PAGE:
Mr. Shipp also contends the district court erred in instructing the jury not to consider ownership of the firearms. "This court reviews a district court's decision to give a particular jury instruction for an abuse of discretion and considers the instructions as a whole de novo to determine whether they accurately informed the jury of the governing law." United States v. Cota-Meza, 367 F.3d 1218, 1221 (10th Cir. 2004). In United States v. Al-Rekabi, 454 F.3d 1113, 1120 (10th Cir. 2006), we held that "[a] knowing ability to control is all constructive possession requires, even in a joint occupancy situation." Ms. Shipp's alleged ownership of the firearms does not influence this crucial inquiry into whether Mr. Shipp had the knowing ability to control the firearms in his home. See United States v. Mains, 33 F.3d 1222, 1228 (10th Cir. 1994) ("Section 922(g)(1) requires possession, not ownership of the gun."); United States v. Johnson, 683 F.2d 1187,1188 (8th Cir. 1982) (The felon in possession "statute . . . prohibits the knowing possession of firearms. Ownership is immaterial."). Thus, the instruction accurately informed the jury of the governing law.
Mr. Shipp's motion for a new trial alleged newly discovered evidence, namely police documents he alleges reflect inconsistencies with provided testimony. We review a district court's denial of a motion for a new trial for abuse of discretion. United States v. LaVallee, 439 F.3d 670, 700 (10th Cir. 2006). Our five part test to determine whether newly discovered evidence warrants a new trial begins with the requirement that "the evidence was discovered after trial." Id. Here, the district court recognized that the evidence "w[as] mentioned at the trial." Rec., vol. VII at 6. Accordingly, the district court did not abuse its discretion by denying the new trial request on this ground.
Mr. Shipp also sought a new trial on the grounds that his counsel was ineffective for failing to investigate, subpoena, and present relevant witnesses and records. A "motion for a new trial grounded on any reason other than newly discovered evidence must be filed within 7 days after the verdict . . . ." Fed.R.Crim.P. 33(b)(2). The jury returned its verdict on September 14, 2005, and Mr. Shipp submitted his motion on December 1. To be timely, therefore, Mr. Shipp's ineffectiveness claim must instead be couched as newly discovered evidence, which has a longer filing period. See Fed. R. Crim. P. 33(b)(1) (latest filing date for newly discovered evidence is three years after verdict). "Ineffective assistance of counsel may not serve as the basis for a motion for a new trial on the ground of newly discovered evidence under Rule 33 where the facts alleged in support of the motion were within the defendant's knowledge at the time of trial." United States v. Miller, 869 F.2d 1418, 1421 (10th Cir. 1989). Mr. Shipp was aware at the time of trial that his attorneys were not investigating and preparing to call witnesses. Consequently, the district court did not err in denying his motion for a new trial on ineffectiveness grounds.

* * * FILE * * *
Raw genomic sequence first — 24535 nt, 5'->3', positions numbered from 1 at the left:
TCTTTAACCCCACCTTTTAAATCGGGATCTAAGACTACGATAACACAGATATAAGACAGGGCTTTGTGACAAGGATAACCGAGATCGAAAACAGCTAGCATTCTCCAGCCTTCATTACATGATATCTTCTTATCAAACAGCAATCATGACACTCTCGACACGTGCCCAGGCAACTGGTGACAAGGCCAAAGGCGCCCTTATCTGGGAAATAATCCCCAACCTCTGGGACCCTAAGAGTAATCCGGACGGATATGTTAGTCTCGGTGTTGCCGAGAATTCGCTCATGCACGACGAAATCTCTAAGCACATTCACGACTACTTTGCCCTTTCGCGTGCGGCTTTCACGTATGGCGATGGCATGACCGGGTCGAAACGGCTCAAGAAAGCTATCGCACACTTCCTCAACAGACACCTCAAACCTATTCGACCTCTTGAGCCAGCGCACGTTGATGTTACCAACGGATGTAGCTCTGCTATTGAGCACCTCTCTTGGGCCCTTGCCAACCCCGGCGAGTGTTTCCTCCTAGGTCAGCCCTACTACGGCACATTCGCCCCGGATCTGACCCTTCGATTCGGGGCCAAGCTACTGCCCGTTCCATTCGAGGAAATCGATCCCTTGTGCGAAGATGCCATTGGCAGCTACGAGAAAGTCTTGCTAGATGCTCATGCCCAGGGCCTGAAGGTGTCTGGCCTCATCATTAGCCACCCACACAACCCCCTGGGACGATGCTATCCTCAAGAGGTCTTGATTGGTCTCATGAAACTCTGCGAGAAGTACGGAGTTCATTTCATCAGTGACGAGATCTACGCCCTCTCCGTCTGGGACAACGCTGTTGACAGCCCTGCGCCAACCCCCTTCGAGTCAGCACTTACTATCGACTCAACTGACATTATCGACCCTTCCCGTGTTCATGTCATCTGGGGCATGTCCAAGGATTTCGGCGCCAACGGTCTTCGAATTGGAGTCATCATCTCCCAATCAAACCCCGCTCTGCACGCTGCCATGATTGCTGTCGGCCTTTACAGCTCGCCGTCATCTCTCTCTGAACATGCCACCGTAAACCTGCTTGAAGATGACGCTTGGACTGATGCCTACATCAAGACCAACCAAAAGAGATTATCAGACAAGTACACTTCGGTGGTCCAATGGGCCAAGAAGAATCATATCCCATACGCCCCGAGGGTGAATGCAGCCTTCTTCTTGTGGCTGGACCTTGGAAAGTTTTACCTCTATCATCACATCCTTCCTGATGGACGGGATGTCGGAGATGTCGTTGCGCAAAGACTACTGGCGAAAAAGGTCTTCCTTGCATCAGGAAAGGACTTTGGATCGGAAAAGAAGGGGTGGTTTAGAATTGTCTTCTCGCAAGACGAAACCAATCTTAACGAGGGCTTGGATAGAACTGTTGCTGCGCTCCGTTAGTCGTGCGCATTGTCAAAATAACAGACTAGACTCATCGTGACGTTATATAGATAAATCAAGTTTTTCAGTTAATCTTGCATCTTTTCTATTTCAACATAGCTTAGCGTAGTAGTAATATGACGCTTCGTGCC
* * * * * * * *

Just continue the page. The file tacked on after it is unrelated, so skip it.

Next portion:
Finally, Mr. Shipp objected to the application of the Armed Career Criminal provision. He contends the district court erred by classifying his escape charge as a violent felony and by failing to submit to the jury the question of whether his escape crime was a "violent" offense. We need not linger on Mr. Shipp's claim that the jury, not the district court, was the proper arbiter of whether his escape conviction was a crime of violence. In United States v. Moore, 401 F.3d 1220, 1226 (10th Cir. 2005), we clearly rejected this argument and "conclude[d] that the government need not . . . prove to a jury that a defendant's prior conviction constitutes a 'violent felony' under § 924(e)."
Mr. Shipp also asserts his escape crime did not involve actual or potential violence, stating he "simply failed to return to the Lexington Assessment Center after being permitted to leave on an official pass." Aplt. Br. at 19. We review the district court's application of the 18 U.S.C. § 924(e) enhancement de novo. Moore, 401 F.3d at 1226. A violent offense in this context "involves conduct that presents a serious risk of physical injury to another." 18 U.S.C. § 924(e)(2)(B)(ii); U.S.S.G. § 4B1.2(a)(2). In United States v. Moudy, 132 F.3d 618, 620 (10th Cir. 1998), we said the "reasons . . . for holding escape to be a crime of violence apply to all escapes, whether or not violence was actually involved." See United States v. Gosling, 39 F.3d 1140, 1142 (10th Cir. 1994) ("[E]ven in a case where a defendant escapes from a jail by stealth and injures no one in the process, there is still a serious potential risk that injury will result when officers find the defendant and attempt to place him in custody."). Even assuming Mr. Shipp's escape was non-violent, we attribute a potential for violence to all escapes as outlined in Gosling. The district court did not err in determining Mr. Shipp's escape conviction was a crime of violence.
ENTERED FOR THE COURT
Stephanie K. Seymour
*.This order and judgment is not binding precedent, except under the doctrines of law of the case, res judicata, and collateral estoppel. It may be cited, however, for its persuasive value consistent with Fed. R. App. P. 32.1 and 10th Cir. R. 32.1.
2.Honorable Julie A. Robinson, United States District Judge, United States District Court for the District of Kansas, sitting by designation.
3. See Rec., vol. VI at 44 ("[Government]: Did you ask Mr. Shipp where the guns were located? [Deputy Yeager]: Yes, I did. [Government]: And did he show you where they were located? [Deputy Yeager]: Yes, sir."); id. at 49 ("[Deputy Yeager]: Mr. Shipp, he took me to [the firearms] and pointed to them.").